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All it takes is a phone call to make things happen. Brother Dean called to say that I should consider visiting him the coming May to hunt wild turkeys. He said that unless we made an effort to get together to do some hunting, we never would. For me, bonding with my brother and hunting turkeys meant some serious planning and commitment because Dean lives an hour or so west of Minneapolis, Minnesota.

One twist that Dean added was that we should hunt these wild turkeys using our bows “just to make it a little more interesting”. As it turned out, he was right. Not only did it prove to be a challenge, it also became a passion, bordering on obsession, for both of us. It has been “interesting” to say the least.

Dean lugging gear into the field to set up.
Alberta offers hunting opportunities for Merriam’s turkeys (Meleagris gallopavo merriami) in the province through a special licence draw. But heading south for turkeys offered the opportunity to hunt turkeys without having to wait to be drawn and might be an incentive to hunt with my brother, perhaps every year.

Travel and hunting plans were hatched over the winter and within an hour of my arrival at the Minneapolis-St. Paul Airport that day in May 2009; I had my over-the-counter spring turkey bowhunting licence in hand.

Minnesota’s birds are eastern wild turkeys (Meleagris gallopavo silvestris) and were once extirpated. In 1973, the Minnesota Department of Natural Resources (MDNR) released 29 wild turkeys in the southeast of the state. Today, there are now 70,000 birds that continue to increase and expand in range. We would be hunting turkeys in Sherburne and Wright counties midway up the state within the Eastern Broadleaf Forest Province, close to the northernmost range of wild turkey in the state.

The Minnesota spring turkey season bag limit is “one wild turkey with a visible beard”. Mature male birds, toms and juvenile males, jakes, generally both have beards. The beard is an appendage that protrudes from the turkey’s chest. It looks and feels like coarse long hairs and is usually bigger and longer on mature toms. Toms and jakes are generally darker in colour, brown black, while hens are grey. However, we have seen dark brown hens and hens can also have beards.

Turkeys are big birds, and toms can reach over13 kilograms. However, a turkey’s vitals target zone is about the size of a soft ball. Bowhunters have to be able to confidently identify and hit this target zone. It can be challenging, especially when a tom is in full strut with its body hunched and feathers all puffed up, adding an additional 10 to 15 centimetres to its profile and making it all the more difficult to target the vitals. It can be less difficult to take the shot when the tom is not strutting, when shooting broadside the target is where the wing meets the body. The excitement factor also has to be managed, at least it does for me, as a tom dancing in full dress amongst the decoys can send your heart rocketing.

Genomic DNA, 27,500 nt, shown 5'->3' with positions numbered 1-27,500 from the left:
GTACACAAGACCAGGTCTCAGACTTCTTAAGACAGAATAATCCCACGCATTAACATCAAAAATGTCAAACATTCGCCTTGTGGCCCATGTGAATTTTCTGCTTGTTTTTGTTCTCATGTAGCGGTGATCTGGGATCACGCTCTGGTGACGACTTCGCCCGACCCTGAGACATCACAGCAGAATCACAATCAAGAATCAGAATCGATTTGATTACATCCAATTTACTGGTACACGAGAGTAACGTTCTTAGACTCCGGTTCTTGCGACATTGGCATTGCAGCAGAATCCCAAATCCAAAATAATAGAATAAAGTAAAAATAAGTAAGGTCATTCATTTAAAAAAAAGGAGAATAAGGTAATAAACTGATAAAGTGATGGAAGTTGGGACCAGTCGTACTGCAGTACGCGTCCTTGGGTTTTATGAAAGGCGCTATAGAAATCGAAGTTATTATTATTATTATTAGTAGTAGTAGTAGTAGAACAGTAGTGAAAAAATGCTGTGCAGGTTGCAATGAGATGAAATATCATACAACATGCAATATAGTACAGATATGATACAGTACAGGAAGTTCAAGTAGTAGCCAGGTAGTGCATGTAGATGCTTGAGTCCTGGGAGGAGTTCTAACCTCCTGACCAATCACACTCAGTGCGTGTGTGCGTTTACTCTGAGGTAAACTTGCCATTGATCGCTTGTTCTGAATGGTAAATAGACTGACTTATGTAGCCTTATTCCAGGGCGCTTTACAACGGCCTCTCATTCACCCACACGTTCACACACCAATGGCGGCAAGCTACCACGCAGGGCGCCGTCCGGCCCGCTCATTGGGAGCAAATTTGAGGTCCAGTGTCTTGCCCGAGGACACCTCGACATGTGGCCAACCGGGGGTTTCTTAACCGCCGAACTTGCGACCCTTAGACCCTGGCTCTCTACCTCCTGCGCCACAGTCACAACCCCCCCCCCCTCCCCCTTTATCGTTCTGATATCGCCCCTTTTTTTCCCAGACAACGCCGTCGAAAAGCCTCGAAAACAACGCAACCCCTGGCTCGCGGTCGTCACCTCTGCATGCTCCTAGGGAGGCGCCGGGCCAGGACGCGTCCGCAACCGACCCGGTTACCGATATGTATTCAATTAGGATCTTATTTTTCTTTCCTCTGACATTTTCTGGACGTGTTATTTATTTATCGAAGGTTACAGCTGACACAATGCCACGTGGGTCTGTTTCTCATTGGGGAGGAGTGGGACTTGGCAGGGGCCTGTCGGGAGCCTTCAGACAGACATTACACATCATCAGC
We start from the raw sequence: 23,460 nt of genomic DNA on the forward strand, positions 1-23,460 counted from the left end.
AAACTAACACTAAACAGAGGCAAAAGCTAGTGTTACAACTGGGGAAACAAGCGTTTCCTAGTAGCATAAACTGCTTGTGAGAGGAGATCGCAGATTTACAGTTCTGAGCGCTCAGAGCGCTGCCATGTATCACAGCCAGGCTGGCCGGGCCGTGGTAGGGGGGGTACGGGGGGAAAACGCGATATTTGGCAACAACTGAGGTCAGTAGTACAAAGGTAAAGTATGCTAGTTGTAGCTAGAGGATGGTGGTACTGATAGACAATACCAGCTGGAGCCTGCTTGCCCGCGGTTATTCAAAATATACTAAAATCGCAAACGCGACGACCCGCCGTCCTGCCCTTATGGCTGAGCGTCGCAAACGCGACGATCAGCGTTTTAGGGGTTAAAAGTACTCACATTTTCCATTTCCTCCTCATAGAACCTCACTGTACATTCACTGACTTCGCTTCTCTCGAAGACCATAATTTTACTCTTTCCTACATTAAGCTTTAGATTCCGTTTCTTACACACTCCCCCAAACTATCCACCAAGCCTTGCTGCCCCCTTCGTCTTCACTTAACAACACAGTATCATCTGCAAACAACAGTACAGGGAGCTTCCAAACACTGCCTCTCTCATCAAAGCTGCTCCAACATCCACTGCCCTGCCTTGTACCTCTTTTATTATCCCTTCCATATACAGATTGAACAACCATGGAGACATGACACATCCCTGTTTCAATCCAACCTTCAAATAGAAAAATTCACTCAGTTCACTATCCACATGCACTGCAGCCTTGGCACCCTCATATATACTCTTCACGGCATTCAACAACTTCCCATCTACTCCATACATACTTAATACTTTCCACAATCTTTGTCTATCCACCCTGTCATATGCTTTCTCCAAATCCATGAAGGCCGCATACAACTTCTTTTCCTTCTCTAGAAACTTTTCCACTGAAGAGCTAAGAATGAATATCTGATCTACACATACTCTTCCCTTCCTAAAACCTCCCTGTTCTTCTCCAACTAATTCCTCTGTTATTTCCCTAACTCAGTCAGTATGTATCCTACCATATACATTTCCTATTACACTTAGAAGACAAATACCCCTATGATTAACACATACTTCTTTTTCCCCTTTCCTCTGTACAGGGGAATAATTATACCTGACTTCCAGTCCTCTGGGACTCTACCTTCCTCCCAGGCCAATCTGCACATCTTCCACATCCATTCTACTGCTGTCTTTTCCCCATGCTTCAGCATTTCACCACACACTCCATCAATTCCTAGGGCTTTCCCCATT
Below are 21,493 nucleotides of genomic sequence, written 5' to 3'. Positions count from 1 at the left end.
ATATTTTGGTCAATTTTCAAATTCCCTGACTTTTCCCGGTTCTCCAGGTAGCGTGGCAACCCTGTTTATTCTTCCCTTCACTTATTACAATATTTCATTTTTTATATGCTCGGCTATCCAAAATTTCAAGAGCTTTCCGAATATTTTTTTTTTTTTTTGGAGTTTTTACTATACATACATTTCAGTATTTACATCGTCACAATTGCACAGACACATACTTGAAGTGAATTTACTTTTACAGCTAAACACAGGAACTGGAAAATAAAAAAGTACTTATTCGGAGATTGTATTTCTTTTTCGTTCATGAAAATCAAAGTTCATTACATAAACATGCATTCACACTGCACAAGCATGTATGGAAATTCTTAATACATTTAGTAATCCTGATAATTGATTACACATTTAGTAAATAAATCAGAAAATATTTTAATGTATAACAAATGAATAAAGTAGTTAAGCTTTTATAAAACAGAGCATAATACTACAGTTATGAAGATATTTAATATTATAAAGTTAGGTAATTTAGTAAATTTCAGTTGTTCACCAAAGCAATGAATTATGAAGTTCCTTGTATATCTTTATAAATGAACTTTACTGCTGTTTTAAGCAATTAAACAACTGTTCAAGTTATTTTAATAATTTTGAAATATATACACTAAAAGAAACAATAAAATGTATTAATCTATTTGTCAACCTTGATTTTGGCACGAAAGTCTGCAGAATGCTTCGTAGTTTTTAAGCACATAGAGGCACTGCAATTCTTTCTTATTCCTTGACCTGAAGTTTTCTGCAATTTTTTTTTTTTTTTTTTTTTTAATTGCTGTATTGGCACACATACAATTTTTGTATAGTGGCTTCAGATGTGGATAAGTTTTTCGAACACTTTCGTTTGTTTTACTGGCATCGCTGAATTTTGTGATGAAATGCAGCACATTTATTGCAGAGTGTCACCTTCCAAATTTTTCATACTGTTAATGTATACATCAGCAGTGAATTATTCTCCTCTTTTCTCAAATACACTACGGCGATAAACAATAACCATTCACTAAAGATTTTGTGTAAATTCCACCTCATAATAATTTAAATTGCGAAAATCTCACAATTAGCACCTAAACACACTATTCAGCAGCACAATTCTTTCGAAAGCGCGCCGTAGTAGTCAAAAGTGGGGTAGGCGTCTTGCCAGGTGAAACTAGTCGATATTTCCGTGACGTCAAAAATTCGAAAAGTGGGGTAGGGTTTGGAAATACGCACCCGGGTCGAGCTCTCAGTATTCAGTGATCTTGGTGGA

Turkeys are wary birds, but fortunately, toms can drop their guard during the breeding season. They generally disregard ground blinds, but this cannot be taken for granted. Turkeys have outstanding vision and are quick at detecting movement, and they have excellent hearing. A challenge at the best of times and we were going to hunt with bows.

Dean with his 2018 bird.
That first evening and the next day were spent catching up on things, getting our gear together, shooting our bows, and generally preparing ourselves. Dean had acquired all the gear we needed including box calls, slate calls and a variety of decoys. He had been scouting and obtained access to a few fields where we could hunt. We would be hunting out of ground blinds to allow us to draw our bows while minimizing the possibility of the turkeys seeing our movements.

The following morning, we were set up in one of the fields before early light. The only turkeys we saw that day were our decoys. There were turkey tracks almost everywhere we looked, but for all our calling that day, we heard not a single gobbler that even remotely sounded like it was in our neighbourhood. After putting five hours in the blind, we packed up and decided to check the other fields that Dean had lined up. We’ve since learned that you can get a chance at birds anytime of the day. The limiting factor is primarily how long a hunter is willing to sit in a blind. Don’t get me wrong, we have gone many hours over a number of days without getting an opportunity at a bird.